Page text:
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MCLE Self-Assessment Test

Judicial Council OKs new court funding plan

By Laura Ernde
Staff Writer

Members of California’s legal community hope that a new formula for distributing money to the trial courts marks the first step in restoring much-needed operational funds to the statewide judicial branch.

The Judicial Council on April 26 unanimously approved a plan to start calculating each county’s share of state funds based on its workload. The formula that’s been used since 1997 is based on the county-level funding in place before the Lockyer-Isenberg Trial Court Funding Act shifted funding to the state. Previous attempts to make the formula more equitable have fallen short.

This time, however, a Judicial Council subcommittee led by Sacramento County Superior Court Presiding Judge Laurie Earl succeeded. The new formula is designed to take into account the volume and type of filings, cost-of-living figures and some unique funding needs of counties.

“This new funding methodology demonstrates our branch’s commitment to self-assessment and represents real progress in the evolution of our court system,” Chief Justice Tani G. Cantil-Sakauye said in a statement. “I'm grateful for all of those who spent many hours and contributed to this historic and worthwhile effort.”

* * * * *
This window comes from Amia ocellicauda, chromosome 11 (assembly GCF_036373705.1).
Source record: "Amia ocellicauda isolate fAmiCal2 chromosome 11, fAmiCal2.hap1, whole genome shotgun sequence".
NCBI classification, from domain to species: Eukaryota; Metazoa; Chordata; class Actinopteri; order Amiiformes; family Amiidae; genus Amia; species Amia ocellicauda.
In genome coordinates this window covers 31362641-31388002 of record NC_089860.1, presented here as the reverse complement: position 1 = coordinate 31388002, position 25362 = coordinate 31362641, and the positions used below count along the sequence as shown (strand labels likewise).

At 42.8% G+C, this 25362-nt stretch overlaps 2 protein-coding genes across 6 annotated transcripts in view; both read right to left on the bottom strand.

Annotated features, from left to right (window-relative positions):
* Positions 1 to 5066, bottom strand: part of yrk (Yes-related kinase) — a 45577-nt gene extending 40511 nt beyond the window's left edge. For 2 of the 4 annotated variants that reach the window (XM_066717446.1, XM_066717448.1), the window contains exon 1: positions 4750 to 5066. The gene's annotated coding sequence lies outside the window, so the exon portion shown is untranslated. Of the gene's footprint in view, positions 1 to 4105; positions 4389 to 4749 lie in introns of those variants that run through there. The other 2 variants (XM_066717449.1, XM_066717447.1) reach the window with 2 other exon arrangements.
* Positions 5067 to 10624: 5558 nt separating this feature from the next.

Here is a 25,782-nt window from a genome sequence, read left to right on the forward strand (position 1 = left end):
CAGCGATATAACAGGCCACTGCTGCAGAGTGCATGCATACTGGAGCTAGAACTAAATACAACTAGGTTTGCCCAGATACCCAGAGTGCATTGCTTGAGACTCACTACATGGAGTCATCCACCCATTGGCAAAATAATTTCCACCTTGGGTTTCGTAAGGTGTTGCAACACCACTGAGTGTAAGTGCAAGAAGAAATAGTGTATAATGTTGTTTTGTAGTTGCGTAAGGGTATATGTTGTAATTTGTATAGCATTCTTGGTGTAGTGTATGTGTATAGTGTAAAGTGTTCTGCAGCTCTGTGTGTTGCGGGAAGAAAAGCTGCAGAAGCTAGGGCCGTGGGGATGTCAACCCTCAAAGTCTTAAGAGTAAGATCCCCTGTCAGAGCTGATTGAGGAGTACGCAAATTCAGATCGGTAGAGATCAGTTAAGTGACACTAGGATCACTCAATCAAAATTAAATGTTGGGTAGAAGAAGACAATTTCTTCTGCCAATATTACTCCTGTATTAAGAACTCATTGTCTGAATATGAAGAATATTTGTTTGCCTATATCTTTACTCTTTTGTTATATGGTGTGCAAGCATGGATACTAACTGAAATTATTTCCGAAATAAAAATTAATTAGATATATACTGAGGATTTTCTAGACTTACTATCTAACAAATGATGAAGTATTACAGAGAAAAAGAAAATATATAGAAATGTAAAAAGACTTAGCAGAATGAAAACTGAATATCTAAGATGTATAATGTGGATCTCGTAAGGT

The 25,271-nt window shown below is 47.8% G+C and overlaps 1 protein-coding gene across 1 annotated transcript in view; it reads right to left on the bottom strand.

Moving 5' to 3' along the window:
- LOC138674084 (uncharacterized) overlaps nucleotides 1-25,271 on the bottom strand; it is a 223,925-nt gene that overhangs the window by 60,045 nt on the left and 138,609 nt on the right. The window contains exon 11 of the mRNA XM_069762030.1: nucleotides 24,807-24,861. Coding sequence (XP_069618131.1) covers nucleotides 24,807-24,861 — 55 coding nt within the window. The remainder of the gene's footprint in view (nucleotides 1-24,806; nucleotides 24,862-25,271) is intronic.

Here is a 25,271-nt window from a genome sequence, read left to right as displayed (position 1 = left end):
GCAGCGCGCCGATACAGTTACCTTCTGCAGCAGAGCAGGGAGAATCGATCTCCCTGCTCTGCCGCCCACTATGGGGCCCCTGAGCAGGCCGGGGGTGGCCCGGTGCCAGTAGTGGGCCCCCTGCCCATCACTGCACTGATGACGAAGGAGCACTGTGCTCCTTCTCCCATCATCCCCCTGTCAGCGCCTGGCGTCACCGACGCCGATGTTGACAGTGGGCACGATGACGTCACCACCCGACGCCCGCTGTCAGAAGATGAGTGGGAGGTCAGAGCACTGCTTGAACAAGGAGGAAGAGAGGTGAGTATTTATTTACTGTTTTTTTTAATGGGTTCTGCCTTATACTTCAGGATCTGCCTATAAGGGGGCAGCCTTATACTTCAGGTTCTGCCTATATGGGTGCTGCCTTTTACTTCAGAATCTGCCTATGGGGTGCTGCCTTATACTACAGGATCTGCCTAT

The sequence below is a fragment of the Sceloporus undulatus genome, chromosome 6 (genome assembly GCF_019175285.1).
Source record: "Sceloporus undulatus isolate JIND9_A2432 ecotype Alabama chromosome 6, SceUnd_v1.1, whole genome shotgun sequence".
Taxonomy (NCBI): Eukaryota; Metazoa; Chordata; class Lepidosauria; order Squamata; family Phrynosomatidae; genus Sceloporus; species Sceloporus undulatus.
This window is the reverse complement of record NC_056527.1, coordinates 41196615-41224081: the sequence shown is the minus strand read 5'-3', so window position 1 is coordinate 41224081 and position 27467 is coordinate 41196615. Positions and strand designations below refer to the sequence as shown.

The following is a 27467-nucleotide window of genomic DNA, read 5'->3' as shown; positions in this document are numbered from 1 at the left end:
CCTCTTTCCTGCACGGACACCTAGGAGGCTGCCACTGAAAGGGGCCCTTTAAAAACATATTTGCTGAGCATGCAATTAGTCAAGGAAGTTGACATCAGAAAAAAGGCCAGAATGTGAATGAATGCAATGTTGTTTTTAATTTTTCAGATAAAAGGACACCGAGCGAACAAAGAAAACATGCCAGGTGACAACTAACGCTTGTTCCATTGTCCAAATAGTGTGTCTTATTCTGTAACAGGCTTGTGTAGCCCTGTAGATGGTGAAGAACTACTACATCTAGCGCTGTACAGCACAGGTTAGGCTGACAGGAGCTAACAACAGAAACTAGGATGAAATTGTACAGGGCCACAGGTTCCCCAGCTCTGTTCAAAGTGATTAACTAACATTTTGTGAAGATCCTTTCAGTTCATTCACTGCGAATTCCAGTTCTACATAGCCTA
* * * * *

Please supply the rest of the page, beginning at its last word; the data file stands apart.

No county has escaped the pain of statewide budget cuts over the last five years. Judicial branch leaders characterized the new formula as shifting money from courts that are underfunded to those that are hurting the most. Net losers under the plan include the San Francisco Bay Area counties, Orange County and San Diego. Net winners include Los Angeles County and the fast-growing counties of San Bernardino and Riverside.

Because it’s being phased in gradually, the new formula may not have a dramatic impact on trial court budgets for at least five years. That could change, however, if the state’s budget picture improves. The plan calls for any additional money for the branch to accelerate the adoption of the formula. 

“We have created a process whereby any new investment is supercharged to get out to the woefully underfunded courts,” said Santa Clara County Superior Court Judge Brian Walsh, a member of the formula subcommittee. “We felt we spread the pain appropriately and at a speed to what courts could absorb.”

There are signs that the state’s economy is improving and bringing in additional tax dollars. A recent report from the Legislative Analyst’s Office in late April predicted that revenues could exceed budget estimates by as much as $4.5 billion. But the judicial branch is not the only constituency that’s jockeying for those additional dollars.

Members of the Open Courts Coalition, made up of attorneys from both the plaintiff and defense bar, said they hope that the formula will bolster their advocacy in Sacramento.

“With the Judicial Council's approval of a comprehensive allocation plan for our courts, we are finally in a position of strength to advocate for increased funding,” said coalition steering committee member and State Bar President Patrick M. Kelly. “We need to immediately repair the horrendous damage that’s been done to our courts by chronic under funding. This allocation plan is a very strong step in that process.”